Support Jan, click to buy via us...
Games about the same difficulty:
Games for newer and young gamers:
Games with more bite for experts:
More buying guides here.
Packing HD graphics running at a blistering sixty frames per second, there's never been a fighting game that looks as good. Taking on even the cartoon styling of Street Fighter 4, Tekken 6 on 360 and PS3 hits the ground running with a whole host of new features, including an updated storyline, ground breaking online modes. These join the headlining dynamic, destructible environments and unrivalled character customisation system to make this a tour de force of versus fighting. Like the characters themselves, this Xbox 360 and PlayStation 3 title is something to be reckoned with.
As one of the longest running beat 'em up franchises in the world, Tekken 6 had a lot to live up to; but once you get into it, it surpasses all expectations. Combining the original Japanese arcade game of the same name, with the additional characters from the pseudo expansion, Bloodline Rebellion, and some updated visuals and mechanics for a western audience, Tekken 6 is a fantastically well rounded package.
Updating the combat system with a few new features was one of the more interesting game play additions with this 360 title, bringing both the bound, and rage systems to the table. The first one allows for bigger combos to be dealt out, as when a player is slammed to the ground, or falls from a ledge on a multi-tiered stage, that character will bounce up off the floor, just enough to allow a flurry of blows to continue the assault. The latter feature is activated when a player has reduced vitality, and is indicated with a red glow around the player's health bar. The best part of this feature is that its effects are purely up to the player, and are completely variable depending on your preference in the customisation mode.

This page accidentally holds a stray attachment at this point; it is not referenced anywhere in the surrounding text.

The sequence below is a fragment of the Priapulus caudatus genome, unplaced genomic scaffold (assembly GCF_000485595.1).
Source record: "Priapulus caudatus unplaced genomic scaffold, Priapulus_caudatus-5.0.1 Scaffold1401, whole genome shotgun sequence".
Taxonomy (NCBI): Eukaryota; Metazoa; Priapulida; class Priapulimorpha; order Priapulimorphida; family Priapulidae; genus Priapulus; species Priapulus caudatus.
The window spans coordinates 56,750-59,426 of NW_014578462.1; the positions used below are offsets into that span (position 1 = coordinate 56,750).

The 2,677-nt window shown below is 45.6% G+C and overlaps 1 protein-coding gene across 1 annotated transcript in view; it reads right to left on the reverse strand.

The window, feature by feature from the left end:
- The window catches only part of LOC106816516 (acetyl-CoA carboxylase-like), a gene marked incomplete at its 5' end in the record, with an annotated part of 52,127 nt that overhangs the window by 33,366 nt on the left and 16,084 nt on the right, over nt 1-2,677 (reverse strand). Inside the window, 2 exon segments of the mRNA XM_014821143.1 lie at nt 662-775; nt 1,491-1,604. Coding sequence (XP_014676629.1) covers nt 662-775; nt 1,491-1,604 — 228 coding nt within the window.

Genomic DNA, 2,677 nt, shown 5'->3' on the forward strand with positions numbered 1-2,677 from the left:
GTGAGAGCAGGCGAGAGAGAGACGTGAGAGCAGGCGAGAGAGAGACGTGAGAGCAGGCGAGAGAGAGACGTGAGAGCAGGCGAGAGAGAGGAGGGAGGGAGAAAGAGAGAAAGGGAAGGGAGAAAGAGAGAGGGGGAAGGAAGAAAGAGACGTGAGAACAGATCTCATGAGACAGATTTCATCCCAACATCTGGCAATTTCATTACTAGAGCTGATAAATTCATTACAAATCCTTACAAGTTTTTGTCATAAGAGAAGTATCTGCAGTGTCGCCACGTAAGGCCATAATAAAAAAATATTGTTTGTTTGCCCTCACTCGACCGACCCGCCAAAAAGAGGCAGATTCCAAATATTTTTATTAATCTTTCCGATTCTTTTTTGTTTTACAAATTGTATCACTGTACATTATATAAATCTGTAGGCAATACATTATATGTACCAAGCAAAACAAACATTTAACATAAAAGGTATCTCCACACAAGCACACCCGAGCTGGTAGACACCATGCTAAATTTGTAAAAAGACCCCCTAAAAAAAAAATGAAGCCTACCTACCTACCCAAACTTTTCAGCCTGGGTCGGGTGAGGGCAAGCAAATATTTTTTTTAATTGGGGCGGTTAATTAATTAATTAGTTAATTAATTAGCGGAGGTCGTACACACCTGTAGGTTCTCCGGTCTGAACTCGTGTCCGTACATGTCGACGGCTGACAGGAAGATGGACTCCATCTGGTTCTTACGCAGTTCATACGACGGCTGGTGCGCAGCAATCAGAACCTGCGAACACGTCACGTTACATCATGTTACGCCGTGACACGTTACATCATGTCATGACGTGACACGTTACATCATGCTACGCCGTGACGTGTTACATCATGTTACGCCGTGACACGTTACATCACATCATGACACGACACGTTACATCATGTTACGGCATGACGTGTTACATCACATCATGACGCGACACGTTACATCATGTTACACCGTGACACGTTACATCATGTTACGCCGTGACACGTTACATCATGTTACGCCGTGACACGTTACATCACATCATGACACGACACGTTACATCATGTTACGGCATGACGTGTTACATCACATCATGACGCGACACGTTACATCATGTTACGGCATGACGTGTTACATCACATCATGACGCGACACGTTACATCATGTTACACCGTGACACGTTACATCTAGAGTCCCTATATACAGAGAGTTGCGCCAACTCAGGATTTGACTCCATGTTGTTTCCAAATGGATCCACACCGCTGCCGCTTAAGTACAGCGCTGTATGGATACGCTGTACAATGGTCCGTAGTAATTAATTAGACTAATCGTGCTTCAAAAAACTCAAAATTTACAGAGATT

This feature has seen much improvement with enhanced item and character customisation making your choice of fighter feel much more unique to you, and not just an off the shelf clone. Still, there is a wide array of characters to choose from, with traditional ones like the Mishimas and Anna making their return with similar game play style, and others like Law and Yoshimitsu making an appearance, but with revamped move sets.
Some newer characters players may not be so familiar with also grace the Tekken scene for the first time. Bob, the gut sporting, upper cutting behemoth is sure to please a lot of players with his hard to interpret play style, while Leo is likely to draw fans with his impressive combo damage. Miguel, Zafina and Azazel make up the roster of new faces.
Levels have also seen a nice revamp in Tekken 6, with their size being vastly increased making for fights taking place in wider spaces, and taller buildings. These facets come in to play, as with the environment being largely destructible, you can now throw your opponent through walls, smash them through floors and even continue your giant air/ground combo once they hit whatever's on the other side of the piece of scenery you sent them crashing through.
While a lot of fighting games could be said to be somewhat button bashers due to their frantic pace, I always enjoyed the slower, more tactical game play of the Tekken franchise. One advantage of this is that you can really experience the visuals and Tekken 6's HD textures are a real treat. Along with the incredibly fluid animations, this game is a true feast for the eyes. Tekken 6 is a beautiful game, and with the physics additions, thanks to the rubbles that go flying every time a combatant is hurled through something, I'd be impressed if there was a better looking fighting title out there at the moment.
When it comes to Wrestling, there really is only one game franchise that should be considered, WWE Smackdown vs Raw, and the latest version of it is no different. Packing customisation features to the hilt, a tweaked graphical engine offering the best wrestling visuals seen in a game to date; there is no reason not to pick up this title. For wrestling fans, it really doesn't get any better than this.
With so many different perspectives it can be hard to know where to start - a little like walking into a crowded pub. Sorry about that.
But so far we've not found a way to streamline our review output - there's basically too much of it. So, rather than dilute things for newcomers we have decided to live with the hubbub while helping new readers find the columnists they will enjoy.
Our columnists each focus on a particular perspective and fall into one of the following types of gamers: